Diversity arrives at The Logies
The list of Gold Logie candidates revealed this week is the most culturally diverse in the 58-year history of Australia’s television awards.
In a departure from the all-white nominee lists of previous years, SBS newsreader Lee Lin Chin and The Project’s Waleed Aly are up for the top award, alongside the star of Miss Fisher’s Murder Mysteries New Zealand-born actress Essie Davis.
Also nominated are Family Feud host Grant Denyer and former Gold Logie winners Scott Cam and Carrie Bickmore.
Lee Lin Chin’s nomination may have come as a result of her status as a cult social media star.
Her tweets, however, are not written by her, but by comedian Chris Leben, her colleague on SBS2’s The Feed.
Her nomination – along with that of Waleed Aly – suggests the television popularity contest has finally embraced the notion of diversity.
“In all my time I don’t think we’ve ever seen a list like this,” said Emma Nolan, editor of TV Week, which stages the Logies, of the past 10 years. “It’s different, in a good way – it’s diverse in terms of gender, age and background.”
The nominees in 24 categories plus the Gold were announced on Sunday afternoon at Crown in Melbourne. The awards will be held on May 8.
The 15 “most outstanding” categories are peer-voted, while the nine “best” categories and the Gold Logie are voted by members of the public.
Ms Chin is an Indonesian-born television presenter and journalist.
She is best known for her association with the SBS network and is the weekend presenter of SBS World News.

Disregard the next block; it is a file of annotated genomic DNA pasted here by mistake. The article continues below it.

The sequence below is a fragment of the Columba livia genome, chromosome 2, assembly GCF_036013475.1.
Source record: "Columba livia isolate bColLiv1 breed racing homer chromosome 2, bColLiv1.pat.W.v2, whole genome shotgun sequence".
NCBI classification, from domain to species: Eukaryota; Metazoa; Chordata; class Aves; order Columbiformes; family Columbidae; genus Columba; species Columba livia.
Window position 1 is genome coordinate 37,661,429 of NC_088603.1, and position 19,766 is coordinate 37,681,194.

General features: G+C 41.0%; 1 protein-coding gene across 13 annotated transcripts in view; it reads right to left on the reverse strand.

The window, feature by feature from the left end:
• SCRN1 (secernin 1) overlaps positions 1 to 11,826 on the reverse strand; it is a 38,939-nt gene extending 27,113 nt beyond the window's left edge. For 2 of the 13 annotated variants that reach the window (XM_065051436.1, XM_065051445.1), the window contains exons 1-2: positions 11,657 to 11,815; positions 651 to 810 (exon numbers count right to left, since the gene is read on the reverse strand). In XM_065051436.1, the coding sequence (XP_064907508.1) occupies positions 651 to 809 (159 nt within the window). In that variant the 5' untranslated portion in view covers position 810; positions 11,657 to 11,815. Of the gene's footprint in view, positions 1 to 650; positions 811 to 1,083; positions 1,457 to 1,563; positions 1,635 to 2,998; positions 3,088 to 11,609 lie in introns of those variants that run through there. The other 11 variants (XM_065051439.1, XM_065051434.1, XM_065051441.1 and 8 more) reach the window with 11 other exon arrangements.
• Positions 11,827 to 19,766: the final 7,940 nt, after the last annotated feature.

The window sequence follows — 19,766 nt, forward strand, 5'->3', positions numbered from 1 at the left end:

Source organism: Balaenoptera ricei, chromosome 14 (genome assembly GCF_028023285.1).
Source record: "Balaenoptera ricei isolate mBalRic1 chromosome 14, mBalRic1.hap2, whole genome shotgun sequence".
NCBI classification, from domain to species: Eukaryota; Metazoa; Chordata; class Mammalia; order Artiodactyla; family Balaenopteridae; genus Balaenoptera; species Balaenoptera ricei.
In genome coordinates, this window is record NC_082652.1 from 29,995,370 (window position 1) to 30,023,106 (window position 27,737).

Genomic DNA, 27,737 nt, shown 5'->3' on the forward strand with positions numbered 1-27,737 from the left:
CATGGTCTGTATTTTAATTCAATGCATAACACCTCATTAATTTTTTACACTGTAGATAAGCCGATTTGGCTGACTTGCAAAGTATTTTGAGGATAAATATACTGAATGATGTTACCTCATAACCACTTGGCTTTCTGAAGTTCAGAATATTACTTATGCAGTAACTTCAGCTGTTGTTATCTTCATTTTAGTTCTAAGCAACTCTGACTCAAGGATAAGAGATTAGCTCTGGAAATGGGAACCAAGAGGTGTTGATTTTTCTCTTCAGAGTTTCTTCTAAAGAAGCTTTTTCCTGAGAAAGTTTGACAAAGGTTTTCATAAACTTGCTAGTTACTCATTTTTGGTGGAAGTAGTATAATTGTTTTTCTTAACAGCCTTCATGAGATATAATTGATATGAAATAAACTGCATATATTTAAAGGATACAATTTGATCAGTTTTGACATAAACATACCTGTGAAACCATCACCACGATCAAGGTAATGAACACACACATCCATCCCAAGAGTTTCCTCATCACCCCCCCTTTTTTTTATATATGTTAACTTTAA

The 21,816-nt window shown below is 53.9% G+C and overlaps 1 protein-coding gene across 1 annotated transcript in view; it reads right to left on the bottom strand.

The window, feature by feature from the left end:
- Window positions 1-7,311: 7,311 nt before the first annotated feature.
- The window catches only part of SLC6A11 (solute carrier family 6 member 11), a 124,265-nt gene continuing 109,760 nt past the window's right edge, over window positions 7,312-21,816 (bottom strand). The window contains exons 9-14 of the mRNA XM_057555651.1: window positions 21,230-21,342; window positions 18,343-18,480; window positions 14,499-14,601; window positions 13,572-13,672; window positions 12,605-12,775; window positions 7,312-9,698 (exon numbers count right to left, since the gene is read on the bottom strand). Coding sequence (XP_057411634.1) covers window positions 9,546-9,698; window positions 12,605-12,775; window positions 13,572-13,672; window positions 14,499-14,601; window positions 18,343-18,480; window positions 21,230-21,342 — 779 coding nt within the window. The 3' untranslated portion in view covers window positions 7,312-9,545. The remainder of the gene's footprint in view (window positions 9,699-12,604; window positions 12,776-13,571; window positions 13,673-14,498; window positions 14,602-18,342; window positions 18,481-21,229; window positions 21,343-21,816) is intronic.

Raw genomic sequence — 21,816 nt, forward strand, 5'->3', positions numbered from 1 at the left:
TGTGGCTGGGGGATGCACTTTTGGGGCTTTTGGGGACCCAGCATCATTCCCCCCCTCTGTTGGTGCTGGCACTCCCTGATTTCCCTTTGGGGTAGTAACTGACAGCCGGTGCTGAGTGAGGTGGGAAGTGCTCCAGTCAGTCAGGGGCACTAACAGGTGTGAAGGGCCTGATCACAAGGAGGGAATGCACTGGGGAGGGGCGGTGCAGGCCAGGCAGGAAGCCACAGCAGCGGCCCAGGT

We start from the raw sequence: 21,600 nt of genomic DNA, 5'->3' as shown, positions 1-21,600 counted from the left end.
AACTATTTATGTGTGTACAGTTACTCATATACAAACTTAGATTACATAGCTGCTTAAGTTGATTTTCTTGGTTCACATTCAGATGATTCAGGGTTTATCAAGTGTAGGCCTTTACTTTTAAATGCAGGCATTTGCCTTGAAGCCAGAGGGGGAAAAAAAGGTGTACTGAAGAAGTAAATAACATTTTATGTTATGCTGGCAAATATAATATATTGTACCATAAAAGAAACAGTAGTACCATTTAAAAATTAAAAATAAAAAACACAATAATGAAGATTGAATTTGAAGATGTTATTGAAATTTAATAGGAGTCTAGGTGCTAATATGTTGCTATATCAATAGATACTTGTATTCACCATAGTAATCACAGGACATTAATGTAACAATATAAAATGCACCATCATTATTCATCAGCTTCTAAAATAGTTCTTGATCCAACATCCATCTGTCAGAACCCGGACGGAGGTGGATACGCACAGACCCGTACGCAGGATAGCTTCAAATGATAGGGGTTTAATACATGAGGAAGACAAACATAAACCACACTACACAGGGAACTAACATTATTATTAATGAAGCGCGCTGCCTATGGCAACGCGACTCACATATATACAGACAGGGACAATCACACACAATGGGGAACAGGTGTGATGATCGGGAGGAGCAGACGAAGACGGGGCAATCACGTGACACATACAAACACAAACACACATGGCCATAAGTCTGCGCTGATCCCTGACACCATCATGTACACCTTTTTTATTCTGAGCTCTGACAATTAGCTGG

She has been a news presenter and journalist for many years.
Waleed Aly is a writer, academic, lawyer, media presenter and musician. Aly is currently a co-host of Network Ten’s news and current affairs television program The Project.
He was born in Melbourne to Egyptian parents.
He is a Sunni Muslim and was educated at Wesley College. He completed high school at Wesley in 1996, and then studied at the University of Melbourne graduating with degrees in engineering and law.
After graduating, Aly worked as an associate to Family Court judge Joseph Kay and, until, 2007 worked as a solicitor in Melbourne for Maddocks Lawyers.
In 2006, he was a pro bono lawyer with the Human Rights Law Centre, on secondment from Maddocks. In 2008, he was selected to participate in the Australia 2020 Summit.
Aly is a staff member of the Global Terrorism Research Centre at Monash University and says that most of the conflicts in the Middle East can be traced to the arbitrary way in which its territories were divided-up by Western powers by the ongoing demand for Middle Eastern oil and more recently by factors such as the invasion of Iraq.
AMES Australia Senior Journalist